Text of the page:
Ian Waterhouse


Ian Waterhouse


Our colleague Ian Waterhouse died on 21 August this year at the ripe age of 92.
This obituary is drawn from the eulogies that were delivered at his funeral service.

Ian was born on 31 May 1921 at Eryldene, a lovely colonial revival house in Gordon.
After it became a National Trust property years later, Ian remained on the management
trust and was clearly devoted to its upkeep and to making it available to the public.

Ian’s professional career began when he won a scholarship to St Andrew’s college at Sydney University in 1939 where he studied psychology and anthropology, graduating with first class honours.

By the time of his graduation in 1941, World War II was underway. He joined up and helped establish the Army’s psychology unit. They had a vast range of tasks from selecting suitable candidates, to post-war rehabilitation.

We were not really adequately trained; but we did the best we knew how.
Much was inevitably learning-on-the-job in wartime.

In 1949 he was sponsored to go to Yale University in the US under a post war scheme for returned servicemen. He was awarded a PhD there in 1953. His experience at Yale included both experimental and supervised clinical psychology. A supervisor of his clinical work there said Ian, you have real talent for this work but one day you should make friends with psychoanalysis.

In 1953 he returned to Australia and joined the psychology department at Melbourne University as a senior lecturer. Within a year he met Marie, then a secretary in the psychology department and studying to matriculate. Later she became a student in the department.

About this time he did start to make friends with psychoanalysis. He began to train as a psychoanalyst with Dr Clara Lazar-Geroe, a refugee from Hungary, who was the only training analyst in Australia. For many years psychoanalysis was a source of intellectual stimulation, professional development in relation to clinical psychology, and collegial friendship around the world.

Those born after 1960 do not, perhaps, realise the rock star status in which academic psychologists were held in the Australian community before the arrival of the Beatles. We can see this from an article from the _Melbourne Herald _from 1 August 1958. The Melbourne community woke to this shocking news:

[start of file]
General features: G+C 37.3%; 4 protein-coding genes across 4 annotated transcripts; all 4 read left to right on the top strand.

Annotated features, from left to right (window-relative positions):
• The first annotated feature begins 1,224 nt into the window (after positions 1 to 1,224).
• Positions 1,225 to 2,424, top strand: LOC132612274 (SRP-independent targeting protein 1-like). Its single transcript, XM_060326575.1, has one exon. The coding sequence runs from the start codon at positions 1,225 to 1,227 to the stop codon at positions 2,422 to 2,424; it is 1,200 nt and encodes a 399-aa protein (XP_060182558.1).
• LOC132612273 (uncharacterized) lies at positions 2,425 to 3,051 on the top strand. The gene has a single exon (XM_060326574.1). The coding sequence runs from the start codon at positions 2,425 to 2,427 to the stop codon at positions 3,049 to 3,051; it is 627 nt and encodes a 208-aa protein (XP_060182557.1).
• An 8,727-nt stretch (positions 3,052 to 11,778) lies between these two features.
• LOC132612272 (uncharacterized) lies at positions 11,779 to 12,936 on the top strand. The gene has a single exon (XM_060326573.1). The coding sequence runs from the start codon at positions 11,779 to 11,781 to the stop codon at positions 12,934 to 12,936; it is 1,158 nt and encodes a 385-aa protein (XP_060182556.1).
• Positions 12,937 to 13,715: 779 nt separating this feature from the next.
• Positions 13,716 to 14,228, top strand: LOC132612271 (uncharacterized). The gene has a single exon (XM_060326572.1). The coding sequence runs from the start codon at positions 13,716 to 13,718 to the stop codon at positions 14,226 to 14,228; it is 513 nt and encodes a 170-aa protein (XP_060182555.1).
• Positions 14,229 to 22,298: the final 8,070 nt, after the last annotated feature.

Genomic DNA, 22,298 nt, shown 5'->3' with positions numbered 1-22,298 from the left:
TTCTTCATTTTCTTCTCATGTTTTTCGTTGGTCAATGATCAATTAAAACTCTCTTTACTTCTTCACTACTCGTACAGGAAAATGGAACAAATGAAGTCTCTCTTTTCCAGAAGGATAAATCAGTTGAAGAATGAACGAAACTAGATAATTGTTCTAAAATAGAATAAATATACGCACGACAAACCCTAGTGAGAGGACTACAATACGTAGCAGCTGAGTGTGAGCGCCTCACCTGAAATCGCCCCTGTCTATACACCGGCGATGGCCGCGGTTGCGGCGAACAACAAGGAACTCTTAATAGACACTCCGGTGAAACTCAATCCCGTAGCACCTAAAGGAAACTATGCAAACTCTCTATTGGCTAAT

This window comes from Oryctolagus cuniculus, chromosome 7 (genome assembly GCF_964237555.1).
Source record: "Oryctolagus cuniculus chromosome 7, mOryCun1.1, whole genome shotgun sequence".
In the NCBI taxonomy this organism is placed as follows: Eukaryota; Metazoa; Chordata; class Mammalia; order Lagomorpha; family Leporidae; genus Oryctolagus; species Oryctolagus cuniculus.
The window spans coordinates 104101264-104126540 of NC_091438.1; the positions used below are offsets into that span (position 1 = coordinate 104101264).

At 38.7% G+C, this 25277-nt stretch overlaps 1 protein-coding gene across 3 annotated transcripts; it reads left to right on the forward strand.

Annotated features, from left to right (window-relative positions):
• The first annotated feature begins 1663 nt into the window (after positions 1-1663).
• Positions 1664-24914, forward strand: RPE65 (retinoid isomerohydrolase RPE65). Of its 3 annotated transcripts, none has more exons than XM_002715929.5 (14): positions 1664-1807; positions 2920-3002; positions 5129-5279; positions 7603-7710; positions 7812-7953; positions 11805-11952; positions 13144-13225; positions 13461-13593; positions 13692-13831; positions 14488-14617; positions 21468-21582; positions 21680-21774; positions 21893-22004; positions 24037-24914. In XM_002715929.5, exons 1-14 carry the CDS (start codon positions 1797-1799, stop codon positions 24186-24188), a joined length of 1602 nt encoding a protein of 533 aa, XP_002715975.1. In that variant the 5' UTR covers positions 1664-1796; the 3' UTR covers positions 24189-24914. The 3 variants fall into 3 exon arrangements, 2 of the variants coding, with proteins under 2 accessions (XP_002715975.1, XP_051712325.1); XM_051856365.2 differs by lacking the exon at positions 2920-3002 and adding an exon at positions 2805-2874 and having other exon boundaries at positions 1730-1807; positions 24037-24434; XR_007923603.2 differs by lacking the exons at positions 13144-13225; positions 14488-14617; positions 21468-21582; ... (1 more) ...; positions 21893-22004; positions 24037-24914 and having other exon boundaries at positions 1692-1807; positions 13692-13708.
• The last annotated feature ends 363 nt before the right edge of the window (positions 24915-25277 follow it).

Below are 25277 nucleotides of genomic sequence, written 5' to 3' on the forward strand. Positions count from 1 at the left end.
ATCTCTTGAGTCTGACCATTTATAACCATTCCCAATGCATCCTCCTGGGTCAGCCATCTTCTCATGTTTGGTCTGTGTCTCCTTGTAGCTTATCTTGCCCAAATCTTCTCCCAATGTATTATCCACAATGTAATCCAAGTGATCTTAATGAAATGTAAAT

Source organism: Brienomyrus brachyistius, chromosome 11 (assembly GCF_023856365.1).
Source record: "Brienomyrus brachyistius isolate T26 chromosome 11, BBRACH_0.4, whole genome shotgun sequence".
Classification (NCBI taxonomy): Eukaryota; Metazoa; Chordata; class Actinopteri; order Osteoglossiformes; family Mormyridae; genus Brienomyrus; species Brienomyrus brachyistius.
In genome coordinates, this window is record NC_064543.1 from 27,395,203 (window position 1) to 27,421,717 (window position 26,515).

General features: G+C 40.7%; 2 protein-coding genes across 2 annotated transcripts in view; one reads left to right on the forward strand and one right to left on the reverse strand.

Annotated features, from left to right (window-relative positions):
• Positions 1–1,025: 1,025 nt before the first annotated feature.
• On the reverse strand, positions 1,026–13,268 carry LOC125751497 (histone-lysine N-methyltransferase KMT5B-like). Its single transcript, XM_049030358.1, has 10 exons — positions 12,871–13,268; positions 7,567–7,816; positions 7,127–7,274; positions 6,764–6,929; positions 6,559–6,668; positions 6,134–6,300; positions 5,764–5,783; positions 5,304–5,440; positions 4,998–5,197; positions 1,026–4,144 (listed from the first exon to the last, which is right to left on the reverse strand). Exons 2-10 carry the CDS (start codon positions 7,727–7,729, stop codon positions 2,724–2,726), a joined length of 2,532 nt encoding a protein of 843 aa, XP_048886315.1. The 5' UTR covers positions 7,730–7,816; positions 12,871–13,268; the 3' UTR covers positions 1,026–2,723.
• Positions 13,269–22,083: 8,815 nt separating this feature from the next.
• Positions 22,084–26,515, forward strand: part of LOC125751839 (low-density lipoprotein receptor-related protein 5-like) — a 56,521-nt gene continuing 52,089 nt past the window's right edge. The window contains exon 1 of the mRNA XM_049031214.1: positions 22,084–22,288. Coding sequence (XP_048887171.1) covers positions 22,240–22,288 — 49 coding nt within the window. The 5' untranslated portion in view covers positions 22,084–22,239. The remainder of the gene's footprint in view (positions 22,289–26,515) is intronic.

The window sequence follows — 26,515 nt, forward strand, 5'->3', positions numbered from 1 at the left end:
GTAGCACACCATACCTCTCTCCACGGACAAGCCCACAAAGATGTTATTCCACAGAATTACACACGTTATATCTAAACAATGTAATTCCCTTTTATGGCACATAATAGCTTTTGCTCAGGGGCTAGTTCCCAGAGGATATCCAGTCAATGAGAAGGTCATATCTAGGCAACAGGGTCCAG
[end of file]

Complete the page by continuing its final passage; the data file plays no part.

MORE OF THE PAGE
Psychology staff to study in US.

                 Melbourne University's Psychology Department is going to be short of staff soon. Four of its psychologists are going abroad.

No department of this University has had so many fellowships at American universities in one fell swoop lamented Professor Oscar Oeser, the head of the Department.

Dr Ian K Waterhouse was one of the four. Dr Waterhouse is the first Australian to be invited to an exclusive community of scholars in California called the Centre for Advanced Studies in the Behavioural Sciences. He will leave Australia next month but will get married first to Miss Marie Young a senior psychology student.

Many of us know Marie both in her professional role and as Ians companion at our many social functions.They complemented each other very well: Maries energy and Ians patience; a shared interest in psychology both academic and clinical; Maries aesthetic pursuits with watercolours, pottery, and papermaking, and Ians love of gardening and of Eryldene; and a mutual love of travel, of friends, of family.

So back to 1958. The Centre for Advance Studies in Behavioural Sciences in Palo Alto, near the campus of Stanford University, in the heart of what is now Silicon Valley was the site of a unique experience. The centre drew together each year 50 academics of excellence across many disciplines. Fellows at the centre while Dad was there included Thomas Kuhn the famous philosopher of science who was writing The structure of scientific revolutions; Ronald Coase, Nobel prize winning economist; and Willard van Orville Quine the great US analytical philosopher.

But the experience of that heady intellectual environment eventually ended and it was time to return to Australia.